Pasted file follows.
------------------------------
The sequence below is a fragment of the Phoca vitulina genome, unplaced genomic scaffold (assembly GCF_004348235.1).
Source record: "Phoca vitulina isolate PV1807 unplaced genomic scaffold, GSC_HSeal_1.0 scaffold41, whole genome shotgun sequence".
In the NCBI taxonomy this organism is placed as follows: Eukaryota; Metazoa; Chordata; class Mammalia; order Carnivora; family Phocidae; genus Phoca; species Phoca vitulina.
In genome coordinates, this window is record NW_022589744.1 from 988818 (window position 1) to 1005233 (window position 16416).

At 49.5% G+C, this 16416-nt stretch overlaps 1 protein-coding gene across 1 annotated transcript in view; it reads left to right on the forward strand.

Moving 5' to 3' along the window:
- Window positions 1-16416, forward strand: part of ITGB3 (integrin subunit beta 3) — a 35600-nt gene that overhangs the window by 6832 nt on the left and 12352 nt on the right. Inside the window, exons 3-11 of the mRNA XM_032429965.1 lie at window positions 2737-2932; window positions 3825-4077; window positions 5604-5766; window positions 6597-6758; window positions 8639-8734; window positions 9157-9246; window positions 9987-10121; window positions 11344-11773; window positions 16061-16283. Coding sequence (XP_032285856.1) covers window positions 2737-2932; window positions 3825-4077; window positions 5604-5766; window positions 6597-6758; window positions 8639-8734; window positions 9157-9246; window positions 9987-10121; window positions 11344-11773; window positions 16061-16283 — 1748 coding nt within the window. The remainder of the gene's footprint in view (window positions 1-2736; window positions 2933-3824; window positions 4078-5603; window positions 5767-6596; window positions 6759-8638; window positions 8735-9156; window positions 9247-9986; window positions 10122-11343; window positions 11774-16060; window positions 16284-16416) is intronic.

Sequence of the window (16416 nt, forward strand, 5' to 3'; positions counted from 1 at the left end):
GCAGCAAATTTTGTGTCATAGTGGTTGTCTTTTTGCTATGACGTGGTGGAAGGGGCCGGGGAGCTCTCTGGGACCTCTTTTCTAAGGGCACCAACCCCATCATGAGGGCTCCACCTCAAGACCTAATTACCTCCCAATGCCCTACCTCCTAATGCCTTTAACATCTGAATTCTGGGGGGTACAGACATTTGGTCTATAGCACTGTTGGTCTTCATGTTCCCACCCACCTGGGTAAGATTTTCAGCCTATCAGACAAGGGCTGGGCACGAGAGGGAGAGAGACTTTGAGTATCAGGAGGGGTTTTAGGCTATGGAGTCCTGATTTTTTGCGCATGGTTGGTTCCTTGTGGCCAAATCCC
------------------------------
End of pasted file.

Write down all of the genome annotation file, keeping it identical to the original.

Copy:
The sequence below is a fragment of the Phoca vitulina genome, unplaced genomic scaffold (assembly GCF_004348235.1).
Source record: "Phoca vitulina isolate PV1807 unplaced genomic scaffold, GSC_HSeal_1.0 scaffold41, whole genome shotgun sequence".
In the NCBI taxonomy this organism is placed as follows: Eukaryota; Metazoa; Chordata; class Mammalia; order Carnivora; family Phocidae; genus Phoca; species Phoca vitulina.
In genome coordinates, this window is record NW_022589744.1 from 988818 (window position 1) to 1005233 (window position 16416).

At 49.5% G+C, this 16416-nt stretch overlaps 1 protein-coding gene across 1 annotated transcript in view; it reads left to right on the forward strand.

Moving 5' to 3' along the window:
- Window positions 1-16416, forward strand: part of ITGB3 (integrin subunit beta 3) — a 35600-nt gene that overhangs the window by 6832 nt on the left and 12352 nt on the right. Inside the window, exons 3-11 of the mRNA XM_032429965.1 lie at window positions 2737-2932; window positions 3825-4077; window positions 5604-5766; window positions 6597-6758; window positions 8639-8734; window positions 9157-9246; window positions 9987-10121; window positions 11344-11773; window positions 16061-16283. Coding sequence (XP_032285856.1) covers window positions 2737-2932; window positions 3825-4077; window positions 5604-5766; window positions 6597-6758; window positions 8639-8734; window positions 9157-9246; window positions 9987-10121; window positions 11344-11773; window positions 16061-16283 — 1748 coding nt within the window. The remainder of the gene's footprint in view (window positions 1-2736; window positions 2933-3824; window positions 4078-5603; window positions 5767-6596; window positions 6759-8638; window positions 8735-9156; window positions 9247-9986; window positions 10122-11343; window positions 11774-16060; window positions 16284-16416) is intronic.

Sequence of the window (16416 nt, forward strand, 5' to 3'; positions counted from 1 at the left end):
GCAGCAAATTTTGTGTCATAGTGGTTGTCTTTTTGCTATGACGTGGTGGAAGGGGCCGGGGAGCTCTCTGGGACCTCTTTTCTAAGGGCACCAACCCCATCATGAGGGCTCCACCTCAAGACCTAATTACCTCCCAATGCCCTACCTCCTAATGCCTTTAACATCTGAATTCTGGGGGGTACAGACATTTGGTCTATAGCACTGTTGGTCTTCATGTTCCCACCCACCTGGGTAAGATTTTCAGCCTATCAGACAAGGGCTGGGCACGAGAGGGAGAGAGACTTTGAGTATCAGGAGGGGTTTTAGGCTATGGAGTCCTGATTTTTTGCGCATGGTTGGTTCCTTGTGGCCAAATCCC